188 7 "Fatbeard" Trey Parker Trey Parker April 22, 2009 (2009-04-22) 1307 2.59[8]
Mistaking the recent upsurge of piracy in Somalia for a return of the classic era of swashbuckling pirates, Cartman convinces his classmates to run away to Somalia for a responsibility-free life in a warm tropical paradise. Butters, Ike, Clyde and Kevin join Cartman's crew and go to Mogadishu dressed as stereotypical pirates, where they are taken as ransom to a French schooner. However, Cartman assumes control of the schooner and returns with the captured vessel to Mogadishu, where the pirates start to admire him. Originally jubilant to be rid of Cartman, Kyle goes to Somalia to rescue Ike after he realizes his brother is gone. By then, Cartman is the widely respected captain of an actual pirate crew. Butters and Ike begin to recognize that the pirates have turned to a life of crime as a result of the country's crippling poverty, but Cartman refuses to give up his romantic notions. A U.S. Navy ship arrives, and snipers kill all of Cartman's pirates, leaving him dumbfounded and angry. 
189 8 "Dead Celebrities" Trey Parker Trey Parker October 7, 2009 (2009-10-07) 1308 2.67[9]
Ike is terrified by frequent encounters with the ghosts of recently deceased celebrities. Kyle, Stan, Cartman and Kenny try to help by calling the team from the reality television series Ghost Hunters. When they fail, the boys use a medium to contact the ghosts of celebrities haunting Ike. They find the ghosts are trapped in purgatory (depicted as the interior of a plane) because of Michael Jackson's refusal to acknowledge his own death. Jackson's spirit takes over Ike's body and insists he is not only alive, but is a young Caucasian girl. The boys take Jackson to a child beauty pageant for little girls so Jackson can experience the acceptance he sought in life. After winning, he leaves Ike's body and the celebrities in purgatory take off, only to be flown to hell. 
190 9 "Butters' Bottom Bitch" Trey Parker Trey Parker October 14, 2009 (2009-10-14) 1309 2.56[10]
Butters, the only boy in his class to have never kissed a girl, purchases his first kiss from a girl named Sally, who gives kisses for $5. Butters starts to advertise Sally's services to other unpopular boys at the school, keeping a 40 percent cut. Soon, more girls join his service and he begins to resemble a stereotypical pimp. As his reputation grows and actual adult prostitutes begin working for him, he looks into offering benefits by consulting an ACORN office. Meanwhile, Sergeant Yates goes undercover as a female prostitute, "Yolanda", to combat the apparent rise in prostitution, but gets carried away with his duties and engages in sexual acts with his male patrons. Yates's pimp marries "Yolanda", and Butters quits the business.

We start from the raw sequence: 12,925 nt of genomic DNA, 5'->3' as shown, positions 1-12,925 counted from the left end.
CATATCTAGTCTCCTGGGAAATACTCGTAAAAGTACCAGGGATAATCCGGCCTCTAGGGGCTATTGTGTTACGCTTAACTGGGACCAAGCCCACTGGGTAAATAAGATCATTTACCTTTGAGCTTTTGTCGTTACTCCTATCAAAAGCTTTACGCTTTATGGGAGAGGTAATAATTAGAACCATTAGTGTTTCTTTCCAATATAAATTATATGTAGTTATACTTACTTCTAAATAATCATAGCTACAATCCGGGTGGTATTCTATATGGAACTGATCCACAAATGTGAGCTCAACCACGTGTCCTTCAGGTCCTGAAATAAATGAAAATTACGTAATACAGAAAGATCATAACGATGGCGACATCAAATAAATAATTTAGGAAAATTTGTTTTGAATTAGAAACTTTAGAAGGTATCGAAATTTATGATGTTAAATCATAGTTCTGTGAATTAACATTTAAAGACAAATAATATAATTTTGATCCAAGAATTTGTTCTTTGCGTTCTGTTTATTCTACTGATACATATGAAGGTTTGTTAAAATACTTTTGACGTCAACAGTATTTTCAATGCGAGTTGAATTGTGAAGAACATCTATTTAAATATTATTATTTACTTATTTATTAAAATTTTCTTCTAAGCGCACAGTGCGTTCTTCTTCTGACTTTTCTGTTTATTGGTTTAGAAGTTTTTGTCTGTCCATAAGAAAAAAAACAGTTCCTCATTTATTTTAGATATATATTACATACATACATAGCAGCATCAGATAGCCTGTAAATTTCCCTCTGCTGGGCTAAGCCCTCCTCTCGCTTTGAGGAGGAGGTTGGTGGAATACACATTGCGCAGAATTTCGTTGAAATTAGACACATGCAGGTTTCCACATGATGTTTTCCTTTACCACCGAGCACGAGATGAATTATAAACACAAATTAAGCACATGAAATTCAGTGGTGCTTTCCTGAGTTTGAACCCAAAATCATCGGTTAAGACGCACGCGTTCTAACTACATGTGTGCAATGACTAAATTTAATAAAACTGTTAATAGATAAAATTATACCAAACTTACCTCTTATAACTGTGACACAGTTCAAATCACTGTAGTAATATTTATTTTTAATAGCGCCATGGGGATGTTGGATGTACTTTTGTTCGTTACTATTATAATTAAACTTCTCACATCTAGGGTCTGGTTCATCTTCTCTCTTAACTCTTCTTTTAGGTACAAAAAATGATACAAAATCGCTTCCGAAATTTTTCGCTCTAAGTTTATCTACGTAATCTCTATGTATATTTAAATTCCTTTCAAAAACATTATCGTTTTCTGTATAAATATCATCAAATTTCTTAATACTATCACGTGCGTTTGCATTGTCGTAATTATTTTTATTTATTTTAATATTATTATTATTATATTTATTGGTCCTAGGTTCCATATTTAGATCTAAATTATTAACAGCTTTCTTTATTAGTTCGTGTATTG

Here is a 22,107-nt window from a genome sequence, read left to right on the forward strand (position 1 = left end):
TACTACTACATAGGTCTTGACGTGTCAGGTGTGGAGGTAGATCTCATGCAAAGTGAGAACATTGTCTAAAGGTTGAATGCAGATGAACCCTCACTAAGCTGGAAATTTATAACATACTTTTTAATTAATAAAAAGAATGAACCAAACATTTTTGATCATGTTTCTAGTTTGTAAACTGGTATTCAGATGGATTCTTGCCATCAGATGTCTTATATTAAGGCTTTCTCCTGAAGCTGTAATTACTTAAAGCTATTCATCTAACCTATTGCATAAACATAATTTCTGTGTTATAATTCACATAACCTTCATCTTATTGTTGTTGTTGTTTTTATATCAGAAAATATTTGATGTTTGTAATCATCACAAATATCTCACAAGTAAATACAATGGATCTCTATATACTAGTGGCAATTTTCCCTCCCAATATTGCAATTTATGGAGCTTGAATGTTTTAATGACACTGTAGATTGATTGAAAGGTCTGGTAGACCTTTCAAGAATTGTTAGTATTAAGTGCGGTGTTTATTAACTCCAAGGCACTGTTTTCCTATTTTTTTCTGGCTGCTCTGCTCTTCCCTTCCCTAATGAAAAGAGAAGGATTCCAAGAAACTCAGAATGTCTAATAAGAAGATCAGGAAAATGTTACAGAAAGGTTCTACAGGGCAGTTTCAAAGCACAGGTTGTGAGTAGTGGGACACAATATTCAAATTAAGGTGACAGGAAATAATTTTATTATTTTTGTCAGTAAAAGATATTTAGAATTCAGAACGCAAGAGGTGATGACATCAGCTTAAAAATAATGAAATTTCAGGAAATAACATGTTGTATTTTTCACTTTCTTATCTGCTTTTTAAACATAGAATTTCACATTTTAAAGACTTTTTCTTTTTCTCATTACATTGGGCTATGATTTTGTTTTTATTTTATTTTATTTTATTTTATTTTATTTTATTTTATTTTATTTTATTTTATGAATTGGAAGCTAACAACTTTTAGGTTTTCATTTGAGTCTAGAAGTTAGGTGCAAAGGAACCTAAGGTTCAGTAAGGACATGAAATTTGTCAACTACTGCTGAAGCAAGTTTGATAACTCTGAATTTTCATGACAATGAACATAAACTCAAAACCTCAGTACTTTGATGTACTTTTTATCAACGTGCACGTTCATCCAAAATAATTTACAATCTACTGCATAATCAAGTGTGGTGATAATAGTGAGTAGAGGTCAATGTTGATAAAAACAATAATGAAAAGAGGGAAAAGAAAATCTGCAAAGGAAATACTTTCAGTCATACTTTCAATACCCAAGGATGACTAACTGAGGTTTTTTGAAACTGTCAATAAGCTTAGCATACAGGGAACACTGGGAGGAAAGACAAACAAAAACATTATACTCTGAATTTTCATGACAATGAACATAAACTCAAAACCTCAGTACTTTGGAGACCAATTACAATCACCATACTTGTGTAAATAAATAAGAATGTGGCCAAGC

191 10 "W.T.F." Trey Parker Trey Parker October 21, 2009 (2009-10-21) 1310 1.37[11]
After seeing a live WWE Raw event, the boys at South Park Elementary join the school's wrestling team, but quit when they realize it is very different from professional wrestling. The boys form W.T.F. (Wrestling Takedown Federation), their own backyard wrestling federation. Their performances, which contain more dramatic storylines and monologues than they do actual wrestling and stunt work, attract a large audience of rednecks who believe the action is real. Mr. Connors, the school's wrestling teacher, is fired by the school board, prompting him to try sabotaging one of the W.T.F. events to restore the integrity of the sport. WWE Chairman Vince McMahon attends a W.T.F. match to scout for talent and, seeking to impress him, the boys modify their performances to the extent that they have more in common with musical theater than wrestling. Mr. Connors tries and fails to destroy the ring, but his impassioned monologue about how professional wrestling has ruined real wrestling makes the crowd sympathize with him, prompting McMahon to offer him a contract with WWE. 
192 11 "Whale Whores" Trey Parker Trey Parker October 28, 2009 (2009-10-28) 1311
N/A
After a family visit to the public aquarium during which Japanese people slaughter all the dolphins, Stan takes on the cause of saving the dolphins and whales from Japanese whalers. He joins Paul Watson and his crew on the television show Whale Wars but find them to be ineffective publicity seekers. After Watson is killed by whalers, Stan becomes the new captain of the ship and leads a much more successful campaign against Japanese whaling by employing more aggressive methods. After Japanese pilots launch kamikaze attacks on his ship, Stan and his crew are captured and brought to Japan. They learn the whaling efforts are a retaliation for the bombing of Hiroshima, as they believe that the Enola Gay bomber was piloted by a dolphin and a killer whale. The boys convince the Japanese officials that the pilots were actually a cow and a chicken, prompting the Japanese to cease their whaling efforts and begin a vendetta against cows and chickens, slaughtering them instead.